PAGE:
1. Please take 30 seconds to register your free account to remove most ads, post topics, make friends, earn reward points at our store, and more!  
    TalkBass.com has been uniting the low end since 1998.  Join us! :)

Adjusting intonation on fretless bass

Discussion in 'Hardware, Setup & Repair [BG]' started by Johannes, Jun 6, 2001.

  1. Hi !
    Can anybody tell me how to adjust the intonation of the strings on my (unlined) Cort curbow fretless??
    I don't know how I should push the 12th "fret" exactly to compare it to the harmonic 2th at the same position.
    And by the way, I don't really know where to push the octave, because there are two dots (typical fretmarker design) => the left one, the right one or in between? My ears tell me that It has to be the left one, but how can I tell without knowing whether my intonation is set-up right !?!?!?!

    Thank you
  2. john turner

    john turner You don't want to do that. Trust me. Staff Member

    Mar 14, 2000
    atlanta ga
    what is the scale length of the instrument? divide that number by 2 and measure that distance _from the nut_ along the string (don't measure from nut to bridge saddle, because the octave spot will be different for every string based on how the saddles are set up.)

    once you take this measurement, make a very light mark on the fretboard where the 12th fret is and use this to set your intonation properly.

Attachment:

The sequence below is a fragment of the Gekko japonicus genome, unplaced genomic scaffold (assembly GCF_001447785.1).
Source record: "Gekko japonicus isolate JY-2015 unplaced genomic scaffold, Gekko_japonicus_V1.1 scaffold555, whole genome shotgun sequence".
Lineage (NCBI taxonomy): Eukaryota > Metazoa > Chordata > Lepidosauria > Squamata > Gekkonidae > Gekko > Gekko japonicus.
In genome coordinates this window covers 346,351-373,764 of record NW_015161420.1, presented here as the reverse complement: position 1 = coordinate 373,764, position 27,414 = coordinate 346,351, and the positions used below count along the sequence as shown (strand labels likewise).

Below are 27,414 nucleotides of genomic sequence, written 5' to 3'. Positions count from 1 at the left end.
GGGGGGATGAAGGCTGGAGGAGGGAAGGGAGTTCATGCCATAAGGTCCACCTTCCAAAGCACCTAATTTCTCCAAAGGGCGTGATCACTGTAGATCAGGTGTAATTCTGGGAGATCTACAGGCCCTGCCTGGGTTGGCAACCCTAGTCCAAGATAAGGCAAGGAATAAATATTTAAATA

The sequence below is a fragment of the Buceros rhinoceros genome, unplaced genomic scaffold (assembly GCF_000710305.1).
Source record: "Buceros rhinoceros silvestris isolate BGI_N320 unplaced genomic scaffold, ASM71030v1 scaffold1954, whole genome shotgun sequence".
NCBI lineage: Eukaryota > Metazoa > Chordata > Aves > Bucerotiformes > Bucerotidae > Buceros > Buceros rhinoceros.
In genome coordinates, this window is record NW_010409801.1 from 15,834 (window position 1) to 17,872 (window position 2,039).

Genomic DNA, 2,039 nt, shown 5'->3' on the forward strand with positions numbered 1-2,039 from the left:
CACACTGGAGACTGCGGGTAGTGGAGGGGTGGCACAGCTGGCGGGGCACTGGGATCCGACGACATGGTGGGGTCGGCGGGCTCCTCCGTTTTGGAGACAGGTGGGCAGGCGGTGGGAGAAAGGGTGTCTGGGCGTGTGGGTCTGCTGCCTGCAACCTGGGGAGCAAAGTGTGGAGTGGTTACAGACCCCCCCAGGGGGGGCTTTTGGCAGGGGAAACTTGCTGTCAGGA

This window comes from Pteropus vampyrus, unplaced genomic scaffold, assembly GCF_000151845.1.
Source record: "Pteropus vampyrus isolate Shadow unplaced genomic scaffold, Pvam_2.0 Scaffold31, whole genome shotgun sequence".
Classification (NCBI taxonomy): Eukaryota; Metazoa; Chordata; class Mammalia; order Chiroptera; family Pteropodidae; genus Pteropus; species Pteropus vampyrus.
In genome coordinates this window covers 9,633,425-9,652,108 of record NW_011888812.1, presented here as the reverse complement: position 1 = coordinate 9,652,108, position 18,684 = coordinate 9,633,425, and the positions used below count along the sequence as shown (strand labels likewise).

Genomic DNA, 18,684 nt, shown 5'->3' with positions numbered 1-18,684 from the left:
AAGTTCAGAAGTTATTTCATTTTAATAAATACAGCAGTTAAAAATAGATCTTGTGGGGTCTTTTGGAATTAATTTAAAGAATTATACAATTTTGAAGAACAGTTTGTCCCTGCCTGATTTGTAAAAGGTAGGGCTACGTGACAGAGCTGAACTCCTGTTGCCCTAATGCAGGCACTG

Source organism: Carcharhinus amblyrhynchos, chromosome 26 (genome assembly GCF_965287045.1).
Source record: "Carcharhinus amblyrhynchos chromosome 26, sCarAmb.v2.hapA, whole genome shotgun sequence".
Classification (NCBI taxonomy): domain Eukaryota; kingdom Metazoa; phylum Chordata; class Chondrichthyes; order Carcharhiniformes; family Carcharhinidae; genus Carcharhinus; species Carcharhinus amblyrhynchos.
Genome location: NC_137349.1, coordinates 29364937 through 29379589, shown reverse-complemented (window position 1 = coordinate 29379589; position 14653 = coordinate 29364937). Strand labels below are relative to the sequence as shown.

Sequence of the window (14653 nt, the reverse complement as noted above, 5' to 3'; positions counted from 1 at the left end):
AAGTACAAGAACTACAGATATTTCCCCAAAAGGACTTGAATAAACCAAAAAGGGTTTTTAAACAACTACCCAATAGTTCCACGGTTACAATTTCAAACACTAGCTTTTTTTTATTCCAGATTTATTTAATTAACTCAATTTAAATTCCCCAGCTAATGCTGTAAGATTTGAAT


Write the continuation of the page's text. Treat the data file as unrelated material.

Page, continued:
3. What I do to fine-tune the string length on my fretless is roughly position/tune the "12th fret" harmonic, then fine tune at the strong sub-dominant and dominant harmonics (second and third dots on my bass). By lightly rolling my finger back and forth on the string I can feel the "dead" point of the harmonic; I adjust the string length to reposition that point.

    Gotta run to practice. Techrocks thing is tomorrow - http://www.techrocks.com/
  4. john turner

    john turner You don't want to do that. Trust me. Staff Member

    Mar 14, 2000
    atlanta ga
    you're not going to get an accurate intonation only using harmonics - you have to fret a note as well as play the harmonic to get a perspective on how the intonation needs to be modified.
  5. Very true; the bend in the string at a fretted position affects the positioning. I don't only use the harmonics, but I do find that lining up the dead-points across all strings helps position the intonation. It's a very iterative process.

    Ultimately, it's a fretless; why bother? You should be using your ears anyway, not the fret markings. ;)
  6. john turner

    john turner You don't want to do that. Trust me. Staff Member

    Mar 14, 2000
    atlanta ga
    he's talking about setting the intonation of each of the strings at the bridge saddle, not getting proper intonation when playing. i can see the potential for confusion there.

    as ears over fretlines, i agree, that's why i prefer unlined fretless - for me lines are a distraction. :D
  7. Yup, I'd assumed the discussion was about saddle adjustments. I find that positioning using the harmonic dead-points helps ensure that the relative intonation between strings is accurate.

    I must admit, I'm not really picky about where the octave is positioned, as long as it's the same location across all strings - makes playing double-stops in tune a little easier. :)

    Aside: Our band won our night of the Techrocks thing, so now we're on to the finals! :D

Share This Page